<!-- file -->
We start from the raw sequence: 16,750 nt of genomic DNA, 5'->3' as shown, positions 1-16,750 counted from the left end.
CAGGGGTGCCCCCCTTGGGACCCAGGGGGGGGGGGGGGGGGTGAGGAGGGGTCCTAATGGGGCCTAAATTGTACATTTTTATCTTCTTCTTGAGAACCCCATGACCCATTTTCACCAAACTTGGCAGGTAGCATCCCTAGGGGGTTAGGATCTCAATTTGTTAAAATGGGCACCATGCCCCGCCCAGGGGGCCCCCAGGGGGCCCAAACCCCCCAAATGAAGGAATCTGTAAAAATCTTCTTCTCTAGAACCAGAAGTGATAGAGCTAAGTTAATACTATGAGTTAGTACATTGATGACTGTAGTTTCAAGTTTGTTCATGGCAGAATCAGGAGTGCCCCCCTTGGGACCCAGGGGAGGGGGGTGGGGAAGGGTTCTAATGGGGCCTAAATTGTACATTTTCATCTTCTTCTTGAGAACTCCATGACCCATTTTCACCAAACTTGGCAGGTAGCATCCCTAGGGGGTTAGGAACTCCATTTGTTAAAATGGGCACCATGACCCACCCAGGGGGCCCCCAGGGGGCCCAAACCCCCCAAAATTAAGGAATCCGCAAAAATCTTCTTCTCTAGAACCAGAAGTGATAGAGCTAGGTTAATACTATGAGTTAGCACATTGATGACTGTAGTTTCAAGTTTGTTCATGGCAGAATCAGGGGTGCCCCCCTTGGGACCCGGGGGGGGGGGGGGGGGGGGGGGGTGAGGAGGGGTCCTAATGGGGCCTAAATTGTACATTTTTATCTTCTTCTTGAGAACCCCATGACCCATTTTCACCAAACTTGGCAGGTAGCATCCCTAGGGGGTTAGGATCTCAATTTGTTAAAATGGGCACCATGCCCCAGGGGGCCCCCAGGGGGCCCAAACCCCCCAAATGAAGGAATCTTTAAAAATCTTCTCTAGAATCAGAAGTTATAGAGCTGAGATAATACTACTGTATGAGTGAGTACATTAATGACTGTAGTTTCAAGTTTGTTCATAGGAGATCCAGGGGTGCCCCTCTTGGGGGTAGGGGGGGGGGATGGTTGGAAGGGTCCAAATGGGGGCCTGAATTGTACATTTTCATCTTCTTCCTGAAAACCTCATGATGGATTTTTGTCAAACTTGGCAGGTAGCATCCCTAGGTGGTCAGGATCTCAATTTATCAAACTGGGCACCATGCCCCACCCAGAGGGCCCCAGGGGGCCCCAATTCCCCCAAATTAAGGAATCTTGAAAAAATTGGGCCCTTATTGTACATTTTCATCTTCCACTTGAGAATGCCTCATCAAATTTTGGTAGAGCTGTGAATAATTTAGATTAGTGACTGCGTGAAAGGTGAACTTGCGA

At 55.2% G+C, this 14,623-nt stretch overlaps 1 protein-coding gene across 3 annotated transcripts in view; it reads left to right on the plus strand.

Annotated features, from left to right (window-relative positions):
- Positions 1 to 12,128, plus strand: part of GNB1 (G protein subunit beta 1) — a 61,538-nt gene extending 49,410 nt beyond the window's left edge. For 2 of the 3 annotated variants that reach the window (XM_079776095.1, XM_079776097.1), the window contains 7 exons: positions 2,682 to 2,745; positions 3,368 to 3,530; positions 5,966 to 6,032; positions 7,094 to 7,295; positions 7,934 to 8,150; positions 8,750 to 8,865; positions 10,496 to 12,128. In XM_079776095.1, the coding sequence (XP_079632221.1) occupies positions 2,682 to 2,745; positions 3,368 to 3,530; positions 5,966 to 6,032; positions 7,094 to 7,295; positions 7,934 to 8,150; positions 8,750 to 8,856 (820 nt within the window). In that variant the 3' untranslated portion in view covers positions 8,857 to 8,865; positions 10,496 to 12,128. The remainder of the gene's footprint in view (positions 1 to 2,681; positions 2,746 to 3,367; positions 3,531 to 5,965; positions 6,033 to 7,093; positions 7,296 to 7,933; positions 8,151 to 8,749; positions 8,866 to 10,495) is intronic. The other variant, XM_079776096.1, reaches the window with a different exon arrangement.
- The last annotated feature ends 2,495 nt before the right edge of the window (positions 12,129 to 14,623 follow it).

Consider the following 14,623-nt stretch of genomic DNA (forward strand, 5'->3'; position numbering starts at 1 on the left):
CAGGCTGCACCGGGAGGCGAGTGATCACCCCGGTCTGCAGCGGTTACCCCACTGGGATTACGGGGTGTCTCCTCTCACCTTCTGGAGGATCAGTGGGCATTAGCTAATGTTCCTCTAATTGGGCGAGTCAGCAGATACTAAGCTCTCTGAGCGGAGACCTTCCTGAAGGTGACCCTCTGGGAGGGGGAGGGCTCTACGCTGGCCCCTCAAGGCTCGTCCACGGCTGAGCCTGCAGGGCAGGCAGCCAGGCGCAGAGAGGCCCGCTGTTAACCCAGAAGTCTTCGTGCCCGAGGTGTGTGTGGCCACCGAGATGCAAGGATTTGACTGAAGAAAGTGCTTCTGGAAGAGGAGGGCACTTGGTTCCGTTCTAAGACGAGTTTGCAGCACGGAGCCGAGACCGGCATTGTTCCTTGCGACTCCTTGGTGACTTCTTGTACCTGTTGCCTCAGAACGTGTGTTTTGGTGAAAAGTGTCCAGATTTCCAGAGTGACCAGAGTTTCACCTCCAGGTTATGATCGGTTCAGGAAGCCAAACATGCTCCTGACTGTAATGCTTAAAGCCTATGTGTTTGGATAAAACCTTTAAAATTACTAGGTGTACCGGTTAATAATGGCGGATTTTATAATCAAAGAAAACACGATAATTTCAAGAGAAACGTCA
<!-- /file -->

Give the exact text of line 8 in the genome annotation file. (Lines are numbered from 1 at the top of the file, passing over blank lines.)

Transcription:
CAGGCTGCACCGGGAGGCGAGTGATCACCCCGGTCTGCAGCGGTTACCCCACTGGGATTACGGGGTGTCTCCTCTCACCTTCTGGAGGATCAGTGGGCATTAGCTAATGTTCCTCTAATTGGGCGAGTCAGCAGATACTAAGCTCTCTGAGCGGAGACCTTCCTGAAGGTGACCCTCTGGGAGGGGGAGGGCTCTACGCTGGCCCCTCAAGGCTCGTCCACGGCTGAGCCTGCAGGGCAGGCAGCCAGGCGCAGAGAGGCCCGCTGTTAACCCAGAAGTCTTCGTGCCCGAGGTGTGTGTGGCCACCGAGATGCAAGGATTTGACTGAAGAAAGTGCTTCTGGAAGAGGAGGGCACTTGGTTCCGTTCTAAGACGAGTTTGCAGCACGGAGCCGAGACCGGCATTGTTCCTTGCGACTCCTTGGTGACTTCTTGTACCTGTTGCCTCAGAACGTGTGTTTTGGTGAAAAGTGTCCAGATTTCCAGAGTGACCAGAGTTTCACCTCCAGGTTATGATCGGTTCAGGAAGCCAAACATGCTCCTGACTGTAATGCTTAAAGCCTATGTGTTTGGATAAAACCTTTAAAATTACTAGGTGTACCGGTTAATAATGGCGGATTTTATAATCAAAGAAAACACGATAATTTCAAGAGAAACGTCA